Wednesday, June 08, 2005

How to Lose $215 Million

In Part 6 of our continuing series, In Need of Adult Supervision: Ohio Edition, we examine the hedge fund strategy that lost $215 million last year:
In September, 2003, guessing like many others on Wall Street at the time that interest rates were about to rise, the managers of the $22 billion state fund began taking "short positions" on long-term U.S. treasury bonds.
The state, acting through Pittsburgh-based MDL Capital Management, an outside investment adviser, began selling the bonds on the belief that it would be able to repurchase them at a steep discount later as bond prices fell.

There are two reasons why such a hedge is inappropriate for many investors. First, this kind of a hedge requires detailed monitoring of the risks on a daily basis. An investor that doesn't have the ability to understand the workings of the hedge should stay away. There are far less hazardous ways to moderate investment rate risk. In other words, don't try this at home.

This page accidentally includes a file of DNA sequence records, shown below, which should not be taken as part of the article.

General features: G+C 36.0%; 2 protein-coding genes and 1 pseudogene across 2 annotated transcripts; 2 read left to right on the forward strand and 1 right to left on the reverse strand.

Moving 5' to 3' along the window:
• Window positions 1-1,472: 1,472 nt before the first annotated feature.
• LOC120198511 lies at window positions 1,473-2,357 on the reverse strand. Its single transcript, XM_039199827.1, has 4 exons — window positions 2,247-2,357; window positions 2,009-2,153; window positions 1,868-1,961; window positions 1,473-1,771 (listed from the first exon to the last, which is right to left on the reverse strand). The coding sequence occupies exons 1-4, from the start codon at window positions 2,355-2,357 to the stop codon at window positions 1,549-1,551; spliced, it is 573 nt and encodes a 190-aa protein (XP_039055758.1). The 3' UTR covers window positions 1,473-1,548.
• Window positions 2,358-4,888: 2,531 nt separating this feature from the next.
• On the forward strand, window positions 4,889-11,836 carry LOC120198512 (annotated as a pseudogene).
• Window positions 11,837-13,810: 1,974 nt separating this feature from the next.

The second reason is that Wall Street's conventional wisdom has a short memory:

Had markets behaved as normal, the gains from the hedge fund, dubbed the Active Duration Fund, would have helped offset losses in the state's traditional bond fund, which bought and held bonds, and once was worth $355 million.
Instead, the value of those types of bond funds rose. But because many of those bonds were sold off in the state's hedging strategy, the benefit was diminished.
The problem is Wall Street defines normal market behavior as what happened in the last business cycle. Any event beyond that is characterized as the proverbial hundred-year storm, which is another way of saying, "We didn't think it could happen based on our lack of long-term memory."
Standard financial theories are seriously flawed in underestimating financial risk. The wizards at Long-Term Capital Management -- who invented much of modern financial theory -- couldn't believe that their models weren't working as they went belly up in 1998.
Benoit Mandelbrot, in The (mis)Behavior of Markets, cites a 2002 Citigroup survey to point out just how off the mark standard theories are:
But the biggest fall [in the currency markets] was a heart-stopping 7.92 percent, or 10.7 [standard deviations]. The normal odds of that: Not if Citigroup had been trading dollars and yen every day since the Big Bang 15 billion years ago should it have happened, not once.

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